* Inflation gauge nears 1.50 pct for first time this year
* Italian, Spanish 10-year yields close to multi-month lows
* Investors worry ECB will struggle to meet inflation target
* Euro zone periphery govt bond yields tmsnrt.rs/2ii2Bqr
By Abhinav Ramnarayan
LONDON, June 22 (Reuters) - Many euro zone government bond yields were close to multi-month lows on Thursday as falling oil prices added to concerns about inflation and whether the European Central Bank would be able to tighten policy any time soon.
Triggered by Wednesday’s sharp fall in oil prices, a key gauge of long-term euro zone inflation expectations closed in on 1.50 percent for the first time this year, well off its February peak of 1.80 percent.
This raises further doubts about the ECB’s ability to meet its inflation target of just below 2 percent, analysts said.
“It’s not good news for the ECB and it maybe reinforces expectations that Draghi can’t get inflation back on target, a problem in the U.S. as well at the moment,” said ING strategist Martin van Vliet.
“At the end of the day, if inflation is not reviving, the ECB needs to keep a loose policy stance, which helps the periphery in particular.”
Lower-rated southern European government bonds are seen as the biggest beneficiaries of the ECB’s bond buying scheme. Italian and Spanish 10-year borrowing costs were both down 2 basis points on Thursday, both close to multi-month lows.
These bonds have also benefited from a reduction of political risk in Italy, after the possibility of a snap election faded and anti-establishment party 5-Star Movement suffered a beating in local votes.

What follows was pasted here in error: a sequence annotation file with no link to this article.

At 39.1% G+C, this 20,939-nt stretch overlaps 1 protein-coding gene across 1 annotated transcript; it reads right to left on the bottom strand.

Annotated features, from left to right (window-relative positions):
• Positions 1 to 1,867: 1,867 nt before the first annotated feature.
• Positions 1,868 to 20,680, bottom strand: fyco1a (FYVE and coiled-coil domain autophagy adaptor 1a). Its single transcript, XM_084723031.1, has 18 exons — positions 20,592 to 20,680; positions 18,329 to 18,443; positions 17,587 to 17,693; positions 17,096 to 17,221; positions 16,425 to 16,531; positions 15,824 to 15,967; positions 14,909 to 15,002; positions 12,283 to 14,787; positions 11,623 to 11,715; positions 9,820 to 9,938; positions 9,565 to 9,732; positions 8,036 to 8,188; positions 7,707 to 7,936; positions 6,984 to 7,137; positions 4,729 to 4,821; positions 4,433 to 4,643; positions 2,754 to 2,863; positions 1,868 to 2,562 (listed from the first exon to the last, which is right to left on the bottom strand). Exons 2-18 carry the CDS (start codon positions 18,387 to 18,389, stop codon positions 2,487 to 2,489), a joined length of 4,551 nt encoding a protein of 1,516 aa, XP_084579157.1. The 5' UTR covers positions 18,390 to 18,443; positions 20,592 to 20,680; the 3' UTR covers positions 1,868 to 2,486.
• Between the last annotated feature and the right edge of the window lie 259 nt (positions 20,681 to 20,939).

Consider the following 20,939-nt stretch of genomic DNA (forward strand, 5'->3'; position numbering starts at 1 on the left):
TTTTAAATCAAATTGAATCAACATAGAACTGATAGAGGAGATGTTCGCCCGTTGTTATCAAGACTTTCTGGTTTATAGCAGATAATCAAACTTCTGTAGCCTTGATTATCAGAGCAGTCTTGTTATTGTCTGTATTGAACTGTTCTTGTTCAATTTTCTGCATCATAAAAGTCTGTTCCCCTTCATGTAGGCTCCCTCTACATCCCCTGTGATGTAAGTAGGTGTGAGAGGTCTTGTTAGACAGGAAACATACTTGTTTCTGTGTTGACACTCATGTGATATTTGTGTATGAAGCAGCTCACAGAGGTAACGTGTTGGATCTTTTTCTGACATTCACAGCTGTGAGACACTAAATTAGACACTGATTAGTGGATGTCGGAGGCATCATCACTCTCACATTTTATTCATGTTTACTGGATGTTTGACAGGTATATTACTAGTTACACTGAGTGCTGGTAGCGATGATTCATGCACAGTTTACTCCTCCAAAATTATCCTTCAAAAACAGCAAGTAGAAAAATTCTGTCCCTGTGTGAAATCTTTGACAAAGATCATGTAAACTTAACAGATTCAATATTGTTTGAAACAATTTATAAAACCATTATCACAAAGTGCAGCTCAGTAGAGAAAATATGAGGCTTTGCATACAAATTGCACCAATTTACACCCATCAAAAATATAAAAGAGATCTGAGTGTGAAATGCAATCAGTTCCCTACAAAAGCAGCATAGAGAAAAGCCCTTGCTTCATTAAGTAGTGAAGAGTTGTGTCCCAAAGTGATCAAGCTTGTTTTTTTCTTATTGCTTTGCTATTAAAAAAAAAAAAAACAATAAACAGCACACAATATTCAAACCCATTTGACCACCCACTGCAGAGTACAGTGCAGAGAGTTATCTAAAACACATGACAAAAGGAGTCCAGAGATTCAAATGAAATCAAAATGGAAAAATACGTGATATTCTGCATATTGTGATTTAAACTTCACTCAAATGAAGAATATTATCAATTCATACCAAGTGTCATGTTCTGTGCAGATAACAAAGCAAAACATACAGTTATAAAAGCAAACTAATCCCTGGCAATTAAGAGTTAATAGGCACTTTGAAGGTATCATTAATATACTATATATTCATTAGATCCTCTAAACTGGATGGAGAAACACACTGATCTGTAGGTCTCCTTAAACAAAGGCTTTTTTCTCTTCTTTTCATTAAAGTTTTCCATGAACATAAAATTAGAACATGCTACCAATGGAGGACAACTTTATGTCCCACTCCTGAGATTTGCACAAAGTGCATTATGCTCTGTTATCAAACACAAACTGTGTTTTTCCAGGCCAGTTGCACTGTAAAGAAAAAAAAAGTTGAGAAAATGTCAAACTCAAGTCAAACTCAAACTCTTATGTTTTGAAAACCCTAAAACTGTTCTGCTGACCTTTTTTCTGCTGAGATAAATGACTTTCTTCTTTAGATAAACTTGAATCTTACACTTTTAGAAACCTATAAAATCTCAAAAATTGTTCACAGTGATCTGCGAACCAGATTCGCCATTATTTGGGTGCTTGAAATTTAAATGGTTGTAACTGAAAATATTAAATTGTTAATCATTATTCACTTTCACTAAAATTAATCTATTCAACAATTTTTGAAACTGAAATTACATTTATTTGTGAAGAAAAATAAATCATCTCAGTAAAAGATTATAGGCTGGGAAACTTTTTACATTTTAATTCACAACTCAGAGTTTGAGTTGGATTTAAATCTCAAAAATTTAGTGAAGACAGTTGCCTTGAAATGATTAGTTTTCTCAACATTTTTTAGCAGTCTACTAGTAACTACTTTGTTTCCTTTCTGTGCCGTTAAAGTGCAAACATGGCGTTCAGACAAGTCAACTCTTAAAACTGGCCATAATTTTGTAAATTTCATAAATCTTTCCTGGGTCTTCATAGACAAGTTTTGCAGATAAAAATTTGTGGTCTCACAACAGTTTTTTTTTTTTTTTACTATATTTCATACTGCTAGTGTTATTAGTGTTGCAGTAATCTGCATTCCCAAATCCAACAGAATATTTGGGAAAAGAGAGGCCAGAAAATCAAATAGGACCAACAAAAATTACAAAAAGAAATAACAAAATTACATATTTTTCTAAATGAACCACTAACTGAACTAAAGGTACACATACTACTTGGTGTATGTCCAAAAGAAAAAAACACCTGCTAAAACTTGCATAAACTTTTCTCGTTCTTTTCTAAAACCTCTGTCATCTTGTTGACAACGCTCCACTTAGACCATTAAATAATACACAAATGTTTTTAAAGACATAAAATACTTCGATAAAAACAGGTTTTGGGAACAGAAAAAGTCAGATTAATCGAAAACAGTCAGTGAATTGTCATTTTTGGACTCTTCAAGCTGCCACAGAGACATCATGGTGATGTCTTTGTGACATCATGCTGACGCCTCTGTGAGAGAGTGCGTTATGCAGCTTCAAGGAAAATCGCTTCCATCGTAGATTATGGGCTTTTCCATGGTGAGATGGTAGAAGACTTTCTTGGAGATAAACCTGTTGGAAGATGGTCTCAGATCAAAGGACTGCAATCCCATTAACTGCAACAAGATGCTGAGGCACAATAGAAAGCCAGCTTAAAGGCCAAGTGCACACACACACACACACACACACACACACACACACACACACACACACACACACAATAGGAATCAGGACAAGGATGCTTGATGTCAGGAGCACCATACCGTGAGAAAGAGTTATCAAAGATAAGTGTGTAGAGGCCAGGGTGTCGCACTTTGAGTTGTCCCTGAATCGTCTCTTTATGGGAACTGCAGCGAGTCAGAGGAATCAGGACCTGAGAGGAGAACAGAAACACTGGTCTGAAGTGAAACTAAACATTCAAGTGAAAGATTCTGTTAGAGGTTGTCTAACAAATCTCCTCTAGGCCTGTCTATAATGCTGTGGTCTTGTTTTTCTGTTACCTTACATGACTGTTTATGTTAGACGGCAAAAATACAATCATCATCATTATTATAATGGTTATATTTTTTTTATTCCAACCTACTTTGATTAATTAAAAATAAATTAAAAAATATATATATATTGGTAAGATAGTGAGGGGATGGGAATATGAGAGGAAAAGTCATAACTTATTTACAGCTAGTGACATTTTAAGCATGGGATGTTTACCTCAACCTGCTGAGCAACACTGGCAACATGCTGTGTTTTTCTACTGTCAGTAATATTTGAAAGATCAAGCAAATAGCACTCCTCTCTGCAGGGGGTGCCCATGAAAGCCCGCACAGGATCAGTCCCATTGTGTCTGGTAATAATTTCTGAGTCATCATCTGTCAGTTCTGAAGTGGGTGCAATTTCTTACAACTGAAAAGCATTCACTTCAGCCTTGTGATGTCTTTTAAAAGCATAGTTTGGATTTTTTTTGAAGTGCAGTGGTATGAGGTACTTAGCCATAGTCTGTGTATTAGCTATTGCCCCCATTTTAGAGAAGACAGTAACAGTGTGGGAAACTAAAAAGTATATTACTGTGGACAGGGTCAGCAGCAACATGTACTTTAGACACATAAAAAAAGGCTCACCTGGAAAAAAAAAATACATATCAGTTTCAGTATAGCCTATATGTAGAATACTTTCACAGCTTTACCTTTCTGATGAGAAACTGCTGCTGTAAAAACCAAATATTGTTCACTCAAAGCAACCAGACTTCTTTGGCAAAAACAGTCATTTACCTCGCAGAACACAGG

But many higher-rated euro zone government bond yields are not far off recent lows either. Germany’s 10-year yield , the benchmark for the region, shed a basis point on Thursday to trade at 0.25 percent, not far from a one-month low of 0.225 percent hit last week.
French and Belgian 10-year borrowing costs are also close to their lowest levels of 2017.
“Central bankers would have thought that after a year weakeness in oil would have been washed away but you can see in the market that market-based inflation expectations move closely with oil prices, for instance the five-year, five-year forward in Europe,” said Chris Scicluna, head of economic research at Daiwa Capital Markets.
Oil turned lower on Thursday after posting gains earlier in the session as traders looked ready to test new lows for crude prices with worries persisting over a global glut.
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Additional reporting by Dhara Ranasinghe; Editing by Alison Williams